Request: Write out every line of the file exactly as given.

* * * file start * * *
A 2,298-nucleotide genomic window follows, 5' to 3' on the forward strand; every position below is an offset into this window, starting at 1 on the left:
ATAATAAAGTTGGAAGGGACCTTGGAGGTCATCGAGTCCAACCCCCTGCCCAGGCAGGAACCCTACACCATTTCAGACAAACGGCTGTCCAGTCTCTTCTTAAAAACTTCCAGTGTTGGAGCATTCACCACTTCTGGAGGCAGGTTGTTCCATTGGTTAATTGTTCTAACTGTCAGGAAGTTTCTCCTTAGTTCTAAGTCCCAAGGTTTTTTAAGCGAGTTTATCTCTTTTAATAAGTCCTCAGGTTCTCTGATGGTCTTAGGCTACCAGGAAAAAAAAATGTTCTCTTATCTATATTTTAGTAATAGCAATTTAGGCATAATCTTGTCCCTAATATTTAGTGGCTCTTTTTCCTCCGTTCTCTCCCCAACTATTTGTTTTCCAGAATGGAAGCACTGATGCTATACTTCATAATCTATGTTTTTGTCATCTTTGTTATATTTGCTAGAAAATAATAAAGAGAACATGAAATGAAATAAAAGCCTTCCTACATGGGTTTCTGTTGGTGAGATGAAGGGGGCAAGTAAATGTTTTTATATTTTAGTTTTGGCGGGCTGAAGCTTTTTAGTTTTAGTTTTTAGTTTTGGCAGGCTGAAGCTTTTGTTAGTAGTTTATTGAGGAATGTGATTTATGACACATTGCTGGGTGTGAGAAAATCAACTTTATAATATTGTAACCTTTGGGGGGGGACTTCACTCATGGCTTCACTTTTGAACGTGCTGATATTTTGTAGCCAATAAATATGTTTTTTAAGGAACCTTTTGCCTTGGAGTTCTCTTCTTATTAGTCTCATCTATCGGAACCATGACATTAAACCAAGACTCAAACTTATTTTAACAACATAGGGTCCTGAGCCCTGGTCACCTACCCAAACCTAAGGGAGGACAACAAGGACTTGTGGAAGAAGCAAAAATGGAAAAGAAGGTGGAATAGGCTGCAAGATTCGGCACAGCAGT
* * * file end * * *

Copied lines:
A 2,298-nucleotide genomic window follows, 5' to 3' on the forward strand; every position below is an offset into this window, starting at 1 on the left:
ATAATAAAGTTGGAAGGGACCTTGGAGGTCATCGAGTCCAACCCCCTGCCCAGGCAGGAACCCTACACCATTTCAGACAAACGGCTGTCCAGTCTCTTCTTAAAAACTTCCAGTGTTGGAGCATTCACCACTTCTGGAGGCAGGTTGTTCCATTGGTTAATTGTTCTAACTGTCAGGAAGTTTCTCCTTAGTTCTAAGTCCCAAGGTTTTTTAAGCGAGTTTATCTCTTTTAATAAGTCCTCAGGTTCTCTGATGGTCTTAGGCTACCAGGAAAAAAAAATGTTCTCTTATCTATATTTTAGTAATAGCAATTTAGGCATAATCTTGTCCCTAATATTTAGTGGCTCTTTTTCCTCCGTTCTCTCCCCAACTATTTGTTTTCCAGAATGGAAGCACTGATGCTATACTTCATAATCTATGTTTTTGTCATCTTTGTTATATTTGCTAGAAAATAATAAAGAGAACATGAAATGAAATAAAAGCCTTCCTACATGGGTTTCTGTTGGTGAGATGAAGGGGGCAAGTAAATGTTTTTATATTTTAGTTTTGGCGGGCTGAAGCTTTTTAGTTTTAGTTTTTAGTTTTGGCAGGCTGAAGCTTTTGTTAGTAGTTTATTGAGGAATGTGATTTATGACACATTGCTGGGTGTGAGAAAATCAACTTTATAATATTGTAACCTTTGGGGGGGGACTTCACTCATGGCTTCACTTTTGAACGTGCTGATATTTTGTAGCCAATAAATATGTTTTTTAAGGAACCTTTTGCCTTGGAGTTCTCTTCTTATTAGTCTCATCTATCGGAACCATGACATTAAACCAAGACTCAAACTTATTTTAACAACATAGGGTCCTGAGCCCTGGTCACCTACCCAAACCTAAGGGAGGACAACAAGGACTTGTGGAAGAAGCAAAAATGGAAAAGAAGGTGGAATAGGCTGCAAGATTCGGCACAGCAGT